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How To Suppress Women’s Writing, by Joanna Russ

March 20, 2018

How to Suppress Women's Writing

How To Suppress Women’s Writing, by Joanna Russ. University of Texas Press, 2018.

4 stars

A feminist classic from the 1980s using humor to point out the ways in which women have been silenced, especially in the field of literature.

Joanna Russ (1937 –2011) was an American writer and academic who made significant contributions in the fields of science fiction and fantasy and in the development of feminist theory and literary criticism, from the 1960s to the 1980s.  She was among the first women to receive high praise in the male-dominated world of science fiction.  Her radical feminist anger and humor made many of us laugh instead of cry and helped fuel the achievements for women of that era.  Her novel, The Female Man, is a fantasy which reversed the roles of men and women, revealing the ridiculousness of men accepting the lives many women lead.

How To Suppress Women’s Writing was published in 1983. By then more women faculty were entering English departments and introducing more writing by women into college classes.  Vicious arguments about the worth, or worthlessness of women writers were widespread.  Russ’s book stakes out the feminist claims about how women writers have been excluded from the literary cannon. Simply stating the statements of those opposing introducing more women into the literary cannon allows Russ to expose the ridiculousness of the exclusions.

The introduction to this edition of How to Suppress Women’s Writing states that the problems Russ describes still demand our attention today.  Certainly there is abundant evidence that men and women are still not treated equally as writers and literary critics.  The annual statistics on the gender of book reviewers in major journals and the authors they review are appalling.  The underlying problem remains of women and their concerns, in literature and elsewhere, being defined as not worthy of attention.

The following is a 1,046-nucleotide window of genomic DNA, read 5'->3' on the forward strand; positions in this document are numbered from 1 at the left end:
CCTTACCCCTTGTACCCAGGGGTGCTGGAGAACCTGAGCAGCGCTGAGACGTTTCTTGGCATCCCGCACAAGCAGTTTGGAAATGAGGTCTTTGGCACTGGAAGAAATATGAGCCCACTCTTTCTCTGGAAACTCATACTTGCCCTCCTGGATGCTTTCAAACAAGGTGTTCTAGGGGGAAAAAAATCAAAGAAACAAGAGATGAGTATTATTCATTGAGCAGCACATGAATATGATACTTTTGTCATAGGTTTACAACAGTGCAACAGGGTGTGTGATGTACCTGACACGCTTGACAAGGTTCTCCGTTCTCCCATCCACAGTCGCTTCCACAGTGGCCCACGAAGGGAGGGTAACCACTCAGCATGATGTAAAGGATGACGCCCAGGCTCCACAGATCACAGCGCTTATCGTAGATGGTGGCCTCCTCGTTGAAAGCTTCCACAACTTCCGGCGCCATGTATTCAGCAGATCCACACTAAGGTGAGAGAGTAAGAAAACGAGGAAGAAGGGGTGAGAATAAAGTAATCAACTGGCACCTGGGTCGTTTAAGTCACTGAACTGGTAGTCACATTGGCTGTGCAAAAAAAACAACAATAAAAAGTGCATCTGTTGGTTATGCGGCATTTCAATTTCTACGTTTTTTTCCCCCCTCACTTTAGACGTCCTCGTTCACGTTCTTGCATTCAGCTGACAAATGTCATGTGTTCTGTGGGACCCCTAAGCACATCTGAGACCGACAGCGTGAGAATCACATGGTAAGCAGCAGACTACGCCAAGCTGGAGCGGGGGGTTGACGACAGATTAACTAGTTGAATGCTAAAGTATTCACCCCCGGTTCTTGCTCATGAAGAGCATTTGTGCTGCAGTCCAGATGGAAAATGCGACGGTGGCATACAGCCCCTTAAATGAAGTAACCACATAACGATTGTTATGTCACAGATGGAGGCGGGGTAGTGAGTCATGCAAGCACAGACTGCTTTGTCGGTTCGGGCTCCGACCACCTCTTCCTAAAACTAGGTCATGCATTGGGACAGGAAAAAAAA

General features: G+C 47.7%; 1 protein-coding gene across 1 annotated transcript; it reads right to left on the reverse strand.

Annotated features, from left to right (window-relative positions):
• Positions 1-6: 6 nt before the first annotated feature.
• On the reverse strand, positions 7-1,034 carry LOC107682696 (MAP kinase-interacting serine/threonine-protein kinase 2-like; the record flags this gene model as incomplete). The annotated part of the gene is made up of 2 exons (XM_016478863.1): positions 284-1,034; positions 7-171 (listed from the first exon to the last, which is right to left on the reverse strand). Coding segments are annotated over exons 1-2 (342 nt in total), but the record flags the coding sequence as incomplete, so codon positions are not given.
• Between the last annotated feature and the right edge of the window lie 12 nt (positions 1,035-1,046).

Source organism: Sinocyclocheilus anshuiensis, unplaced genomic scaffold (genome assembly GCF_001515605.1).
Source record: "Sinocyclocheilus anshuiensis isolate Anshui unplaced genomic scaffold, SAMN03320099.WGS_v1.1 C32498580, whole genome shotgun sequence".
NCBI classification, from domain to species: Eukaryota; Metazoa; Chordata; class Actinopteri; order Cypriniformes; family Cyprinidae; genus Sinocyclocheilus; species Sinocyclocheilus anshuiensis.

But I also see another side of the story.  Today universities are recognizing the value of women professors, and women are moving up the ranks of departmental hierarchies—and getting to choose what books are worth teaching.  Inside universities and without, more women are publishing a wider variety of novels. Writing about the same time as Russ, Carolyn Heilbrun said that literary plots were generally about men going on quests and women being rescued.  Today we have lots of excellent books about women on quests.  When I wrote my dissertation about mothers and daughters, I found few novels focusing on that relationship.  Today bookshelves on those topics are overflowing. The same could be said for other woman-to-woman relationships as sisters, friends, and lovers. Today anyone making the comments in public about women and writing that Russ quotes would receive frowns if not worse.  (Sadly the same cannot be said about politicians.)

I found rereading Russ enjoyable, if a bit dated at times.  Readers with more knowledge of books and authors will probably appreciate her most.  Younger readers will find in her book an account of what we have had to fight for and what we must not lose.  I recommend How to Suppress women’s Writing to all readers.

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